Neo-Futurist – Shell Forms (Modern Architecture Part – 5)
The neo-futurist style started during the late 1960s and 1970s (late-20th to early-21st-century) movement in the arts, design, and architecture.
The futuristic style is an early modern movement depicting the new age. It is a transition style from Modern to Post – Modern Architecture.
Notable architects are Buckminster Fuller, Eero Saarinen, John C. Portman Jr., etc.
Matthew Phillips defined the Neo-Futurist aesthetic as a “manipulation of time, space, and subject against a backdrop of technological innovation and domination, that posits new approaches to the future contrary to those of past avant-gardes and current technocratic philosophies”.
Architectural Features of Neo-Futurist Style
- Structure, form, and function blend together
- Complex and Curvilinear forms
- Strong dynamic lines and fluidity
- Sense of movement
- Fluidity and Dynamism
Examples of Neo-Futurist Modern Style
- Building: Guggenheim Museum
- Function/Use: Art Museum
- Location: Manhattan, New York City
- Date of construction: 1956-59
- Architect: Frank Lloyd Wright
- Key Features: Curvilinear facade
- Materials Used: Concrete
- Universal Value: UNESCO World Heritage Site, U.S. National Register of Historic Places, U.S. National Historic Landmark.
- Structure and Facade: The form is generated from the function. The curved spiraling (an inverted form of a cone) effect of the exterior reflects with interior planning. It is a ramp that continues the inner floor plate of the central atrium, starting from the ground floor and moving up to the six-Storey height of the building.
Notre-Dame du Haut
- Building: Ronchamp Cathedral
- Function/Use: Roman Catholic Church
- Location: Ronchamp, France
- Date of construction: 1953-55
- Architect: Le Corbusier
- Key Features: Upturned roof, the visual weight of the building.
- Materials Used: Concrete
- Universal Value: UNESCO World Heritage Site, U.S. National Register of Historic Places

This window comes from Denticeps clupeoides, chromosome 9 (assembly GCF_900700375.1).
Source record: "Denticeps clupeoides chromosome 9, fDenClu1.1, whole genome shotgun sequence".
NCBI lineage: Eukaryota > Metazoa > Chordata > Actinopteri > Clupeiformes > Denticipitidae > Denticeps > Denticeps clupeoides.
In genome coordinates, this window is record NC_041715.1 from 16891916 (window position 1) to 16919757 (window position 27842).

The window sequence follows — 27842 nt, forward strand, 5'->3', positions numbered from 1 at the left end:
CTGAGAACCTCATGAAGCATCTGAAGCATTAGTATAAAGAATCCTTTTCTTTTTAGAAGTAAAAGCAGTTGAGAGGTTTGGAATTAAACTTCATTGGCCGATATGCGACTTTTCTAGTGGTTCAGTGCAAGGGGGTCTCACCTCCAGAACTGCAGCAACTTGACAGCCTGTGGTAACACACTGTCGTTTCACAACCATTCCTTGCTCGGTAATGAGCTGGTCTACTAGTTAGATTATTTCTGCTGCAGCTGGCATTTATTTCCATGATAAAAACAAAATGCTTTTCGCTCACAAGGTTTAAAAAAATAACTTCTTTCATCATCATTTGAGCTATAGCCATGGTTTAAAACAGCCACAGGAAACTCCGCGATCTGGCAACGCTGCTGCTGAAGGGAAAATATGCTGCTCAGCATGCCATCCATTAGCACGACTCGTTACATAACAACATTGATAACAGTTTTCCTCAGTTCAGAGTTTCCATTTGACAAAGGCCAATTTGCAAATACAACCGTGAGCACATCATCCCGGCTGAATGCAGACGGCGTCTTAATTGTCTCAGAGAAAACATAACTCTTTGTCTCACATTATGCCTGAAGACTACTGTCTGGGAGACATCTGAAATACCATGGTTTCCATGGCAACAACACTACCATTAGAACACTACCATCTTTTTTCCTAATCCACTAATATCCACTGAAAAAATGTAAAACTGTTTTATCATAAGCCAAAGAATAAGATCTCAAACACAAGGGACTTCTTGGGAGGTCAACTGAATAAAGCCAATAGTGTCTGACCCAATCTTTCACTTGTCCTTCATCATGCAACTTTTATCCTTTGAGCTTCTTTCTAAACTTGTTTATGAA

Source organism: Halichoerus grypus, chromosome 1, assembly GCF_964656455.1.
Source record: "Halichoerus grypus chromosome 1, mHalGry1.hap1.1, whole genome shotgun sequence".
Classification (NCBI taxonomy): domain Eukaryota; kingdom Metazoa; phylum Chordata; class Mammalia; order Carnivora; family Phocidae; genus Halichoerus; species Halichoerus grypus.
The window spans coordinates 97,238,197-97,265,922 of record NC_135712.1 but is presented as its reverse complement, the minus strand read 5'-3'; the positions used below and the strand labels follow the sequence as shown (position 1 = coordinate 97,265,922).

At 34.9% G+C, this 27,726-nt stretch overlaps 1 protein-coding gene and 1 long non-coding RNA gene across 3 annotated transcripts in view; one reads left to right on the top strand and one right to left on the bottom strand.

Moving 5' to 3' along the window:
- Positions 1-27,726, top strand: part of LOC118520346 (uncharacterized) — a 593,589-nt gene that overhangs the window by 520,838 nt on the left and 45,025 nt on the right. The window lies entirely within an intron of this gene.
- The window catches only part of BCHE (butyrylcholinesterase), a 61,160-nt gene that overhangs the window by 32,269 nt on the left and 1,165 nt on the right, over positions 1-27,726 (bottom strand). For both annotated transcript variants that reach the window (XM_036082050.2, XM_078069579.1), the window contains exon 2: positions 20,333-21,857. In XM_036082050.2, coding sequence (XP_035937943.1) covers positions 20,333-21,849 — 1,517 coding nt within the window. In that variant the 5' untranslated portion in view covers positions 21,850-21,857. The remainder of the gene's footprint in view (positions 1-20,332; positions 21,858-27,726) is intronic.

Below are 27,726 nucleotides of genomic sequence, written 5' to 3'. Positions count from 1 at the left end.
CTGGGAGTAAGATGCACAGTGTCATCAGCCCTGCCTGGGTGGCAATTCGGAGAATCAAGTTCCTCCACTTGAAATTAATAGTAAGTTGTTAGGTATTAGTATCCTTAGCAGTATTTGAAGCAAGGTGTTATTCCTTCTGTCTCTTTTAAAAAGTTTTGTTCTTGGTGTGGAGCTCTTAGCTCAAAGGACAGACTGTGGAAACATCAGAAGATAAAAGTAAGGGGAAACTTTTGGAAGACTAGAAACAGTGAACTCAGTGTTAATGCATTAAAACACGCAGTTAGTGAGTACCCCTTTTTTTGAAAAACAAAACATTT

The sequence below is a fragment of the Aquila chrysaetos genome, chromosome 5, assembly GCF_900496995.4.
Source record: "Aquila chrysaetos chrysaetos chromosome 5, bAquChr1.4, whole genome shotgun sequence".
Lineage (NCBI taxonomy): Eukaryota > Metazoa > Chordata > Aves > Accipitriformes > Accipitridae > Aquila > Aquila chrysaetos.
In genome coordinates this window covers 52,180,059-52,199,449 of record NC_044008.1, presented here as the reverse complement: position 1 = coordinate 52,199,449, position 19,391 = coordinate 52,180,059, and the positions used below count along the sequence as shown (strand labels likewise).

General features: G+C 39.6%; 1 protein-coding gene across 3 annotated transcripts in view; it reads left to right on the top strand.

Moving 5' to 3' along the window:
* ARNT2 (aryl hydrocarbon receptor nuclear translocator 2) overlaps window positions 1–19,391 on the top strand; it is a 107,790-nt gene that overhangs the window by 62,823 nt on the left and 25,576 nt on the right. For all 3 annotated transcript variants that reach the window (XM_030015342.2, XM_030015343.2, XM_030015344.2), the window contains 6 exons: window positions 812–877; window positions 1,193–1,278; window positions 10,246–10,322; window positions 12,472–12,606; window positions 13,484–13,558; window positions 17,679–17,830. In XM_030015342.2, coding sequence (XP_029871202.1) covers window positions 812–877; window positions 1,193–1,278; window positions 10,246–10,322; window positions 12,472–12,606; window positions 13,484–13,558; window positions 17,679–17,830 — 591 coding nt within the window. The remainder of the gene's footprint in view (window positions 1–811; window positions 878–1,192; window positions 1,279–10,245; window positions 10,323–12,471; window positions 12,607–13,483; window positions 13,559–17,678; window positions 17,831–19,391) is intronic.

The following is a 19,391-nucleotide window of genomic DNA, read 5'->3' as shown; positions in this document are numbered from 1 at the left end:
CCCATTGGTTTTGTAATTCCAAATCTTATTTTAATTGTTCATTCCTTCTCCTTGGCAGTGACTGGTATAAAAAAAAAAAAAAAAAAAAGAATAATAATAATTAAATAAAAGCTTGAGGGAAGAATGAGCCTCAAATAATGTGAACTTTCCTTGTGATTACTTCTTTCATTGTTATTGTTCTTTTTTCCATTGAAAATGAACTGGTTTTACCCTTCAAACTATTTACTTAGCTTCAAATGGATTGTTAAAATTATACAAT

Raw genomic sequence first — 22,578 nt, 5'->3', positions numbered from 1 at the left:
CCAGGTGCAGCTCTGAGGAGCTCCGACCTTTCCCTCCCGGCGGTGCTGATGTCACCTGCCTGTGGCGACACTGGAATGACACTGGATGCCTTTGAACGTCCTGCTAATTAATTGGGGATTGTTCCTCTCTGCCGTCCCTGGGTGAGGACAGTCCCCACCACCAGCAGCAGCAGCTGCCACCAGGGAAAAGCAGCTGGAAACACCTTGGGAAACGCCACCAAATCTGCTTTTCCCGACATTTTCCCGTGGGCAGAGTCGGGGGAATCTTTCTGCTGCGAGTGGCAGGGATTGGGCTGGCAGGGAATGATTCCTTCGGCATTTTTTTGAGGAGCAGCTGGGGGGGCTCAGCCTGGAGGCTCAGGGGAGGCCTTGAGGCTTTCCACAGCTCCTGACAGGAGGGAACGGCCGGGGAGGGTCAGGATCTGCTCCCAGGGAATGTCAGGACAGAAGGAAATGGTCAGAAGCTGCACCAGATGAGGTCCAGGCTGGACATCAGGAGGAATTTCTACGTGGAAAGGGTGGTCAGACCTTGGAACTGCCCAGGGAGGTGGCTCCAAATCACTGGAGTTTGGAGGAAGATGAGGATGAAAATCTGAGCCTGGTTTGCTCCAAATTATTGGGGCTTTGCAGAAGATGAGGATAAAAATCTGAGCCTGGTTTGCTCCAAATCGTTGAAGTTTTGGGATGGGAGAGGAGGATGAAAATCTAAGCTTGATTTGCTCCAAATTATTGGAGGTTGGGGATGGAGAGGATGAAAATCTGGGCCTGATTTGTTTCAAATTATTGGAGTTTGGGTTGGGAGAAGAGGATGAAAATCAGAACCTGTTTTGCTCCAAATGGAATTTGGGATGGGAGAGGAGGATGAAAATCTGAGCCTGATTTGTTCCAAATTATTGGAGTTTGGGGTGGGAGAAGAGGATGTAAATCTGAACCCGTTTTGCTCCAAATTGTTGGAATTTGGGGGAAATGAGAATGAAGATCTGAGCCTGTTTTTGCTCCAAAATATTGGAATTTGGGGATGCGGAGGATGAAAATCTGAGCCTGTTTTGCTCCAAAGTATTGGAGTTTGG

- Structure and Facade: The cathedral is considered an outstanding architectural masterpiece by Swiss architect Le Corbusier. Enclosed by thick walls, and an upturned roof, the design of the structure expresses fluidity, dynamism, and movement. The interior, dark and elegant, is punctured with warm light peering through colored-glass apertures.
TWA Flight Center
- Building: TWA Flight Center
- Function/Use: Airport Terminal
- Location: John F. Kennedy International Airport, New York City, United States
- Date of construction: 1962
- Architect: Eero Saarinen
- Key Features: Bird look alike structure
- Materials Used: Reinforced concrete shell structure
- Universal Value: U.S. National Register of Historic Places
- Structure and Facade: The structure is a fine example of thin shell construction which consists of a reinforced concrete shell roof supported by corners. Saarinen described the head house form as being like the “Leonardo da Vinci flying machine”. Two tubes – departure and arrival passenger tubes radiate out from the head house. The curvilinear form blends with the function of the airport terminal.
Munich Olympic Stadium
- Building: Munich Olympic Stadium
- Function/Use: Olympic Stadium
- Location: Munich, Germany
- Date of construction: 1968 – 1972
- Architect: Behnisch & Partner, Frei Otto,
- Key Features: Tensile structure
- Materials Used: steel masts, tensile members
- Structure and Facade: Large steel masts support the roof of the gallery with the support of tensile members. The roof includes large sweeping canopies of acrylic glass